Taylor-Ray: And the token gay bands.

Bex: You can even look at Grammy nominees and like, all these sorts of things, where it is just cis white male-dominated. I feel like it’s still got a long way to go, but I mean, it’s kind of hard to see where it will ever be 50/50.

Taylor-Ray: I feel like it’s always two steps forward, one step back. Something happens and you’re like ‘aw nice! That’s so cool’ and then something else happens that balances it out.

Bex: I mean, it’s baby steps isn’t it? It doesn’t happen overnight. People say, oh, we need more women, more non-males in music, but they are out there, you just have to give them the platform and show up to their gigs and actually help them out. But a lot of big festivals and that, I feel like they don’t do that but they’re trying for sure.

What do you think most needs to change in the music world for marginalised voices to
be heard?

Bex: I think just starting from the ground up, there should be more safe spaces for people who want to start a band and who aren’t cis male. I think it’s really intimidating from a non-binary or trans point of view.

Taylor-Ray: Even sound engineers and stuff act like you don’t know what you’re doing a lot of the time… I only know one sound engineer that’s

Fiorenza: And we’ve been about… Everywhere.

Is it fair to say last year’s single ‘Behind The Black Door’ is possibly your most angry and politically charged single? Could you tell me a little bit about writing that track?

Bex: It was one of the first songs that we wrote as a band. We actually played it at our first ever gig in 2021. So at the time we listened to a lot of Declan McKenna and ‘British Bombs’ had come out so I think we largely took inspiration from that. We were balls-deep in lockdown, and you saw Tories were out having parties and you were stuck in your gaff, so that kind of sparked it. And we thought it needed something simple on the guitar. [They mimic the song’s steely, militant riff]. It’s almost like a march, like a protest. Obviously, the whole Grenfell thing was years ago, but everything was coming out about how they still weren’t getting any money.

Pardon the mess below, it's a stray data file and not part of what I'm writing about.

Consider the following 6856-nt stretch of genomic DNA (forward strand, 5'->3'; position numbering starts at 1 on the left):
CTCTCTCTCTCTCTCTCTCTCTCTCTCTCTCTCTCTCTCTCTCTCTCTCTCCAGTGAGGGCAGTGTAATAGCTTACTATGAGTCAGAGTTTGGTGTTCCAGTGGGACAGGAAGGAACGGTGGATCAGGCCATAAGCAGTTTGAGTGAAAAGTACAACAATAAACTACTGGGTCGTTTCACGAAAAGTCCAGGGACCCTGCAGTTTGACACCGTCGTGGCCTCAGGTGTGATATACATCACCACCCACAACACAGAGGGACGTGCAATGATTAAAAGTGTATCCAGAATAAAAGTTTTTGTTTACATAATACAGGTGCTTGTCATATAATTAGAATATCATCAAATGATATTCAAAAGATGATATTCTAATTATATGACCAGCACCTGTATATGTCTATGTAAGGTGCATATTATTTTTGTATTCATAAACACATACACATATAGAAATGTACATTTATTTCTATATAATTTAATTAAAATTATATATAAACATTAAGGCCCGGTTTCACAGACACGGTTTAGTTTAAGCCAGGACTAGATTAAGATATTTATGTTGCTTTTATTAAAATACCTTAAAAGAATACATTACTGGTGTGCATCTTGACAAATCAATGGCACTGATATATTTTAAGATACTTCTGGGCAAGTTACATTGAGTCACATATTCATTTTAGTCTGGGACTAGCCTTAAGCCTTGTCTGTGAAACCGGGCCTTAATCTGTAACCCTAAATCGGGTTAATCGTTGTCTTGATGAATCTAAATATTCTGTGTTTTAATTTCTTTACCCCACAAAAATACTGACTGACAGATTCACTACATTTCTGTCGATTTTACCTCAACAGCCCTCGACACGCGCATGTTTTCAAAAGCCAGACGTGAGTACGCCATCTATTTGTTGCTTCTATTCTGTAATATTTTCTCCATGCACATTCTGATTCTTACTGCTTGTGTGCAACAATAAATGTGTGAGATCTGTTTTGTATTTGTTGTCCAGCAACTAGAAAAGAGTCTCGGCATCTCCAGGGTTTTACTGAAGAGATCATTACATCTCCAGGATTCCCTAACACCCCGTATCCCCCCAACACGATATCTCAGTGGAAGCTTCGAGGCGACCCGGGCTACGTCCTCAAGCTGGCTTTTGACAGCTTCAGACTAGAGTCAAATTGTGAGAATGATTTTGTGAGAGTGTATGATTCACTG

Taylor-Ray: The lyrics are literally a true story. It’s literally the facts, in a rhyme!

For the last 15 years or so we’ve been hearing that ‘rock is dead’. And that’s clearly not true. How do you think the latest generation of rock musicians are revitalising the genre?

Taylor-Ray: I think the thing with rock is it isn’t just one genre now. You take inspiration from so many different genres and so many different styles of music and you’re influenced all the time. You just take inspiration from everything and make it your own cause there’s no point in doing what everybody else is doing. You take bits from everything and mash it together.

To go back to TRNSMT, it looks like a really stellar line-up this year, so whose set are you most looking forward to catching?

Bex: The 1975! And Royal Blood, for me. They were my two favourite bands growing up, so to be playing on the same day is fucking madness! What about yous?

Taylor-Ray and Fiorenza: Yeah, the 1975.

Bex: Fio loves a bit of Becky Hill though! To be fair, the main stage is cracking, man. I would stay there the whole time if I could! And our friends Crawlers are playing the main stage as well… Pale Waves… it’s a really good line-up this year.

Taylor-Ray: I think we’re playing on the best day.

Bex: I think so too. Sunday’s the best day!

Uninvited are touring the UK with the Nova Twins. They will also support The Snuts at SWG3, Glasgow on 28th July.

Catch the band at TRNSMT on Sunday 9th July

By: Zoë White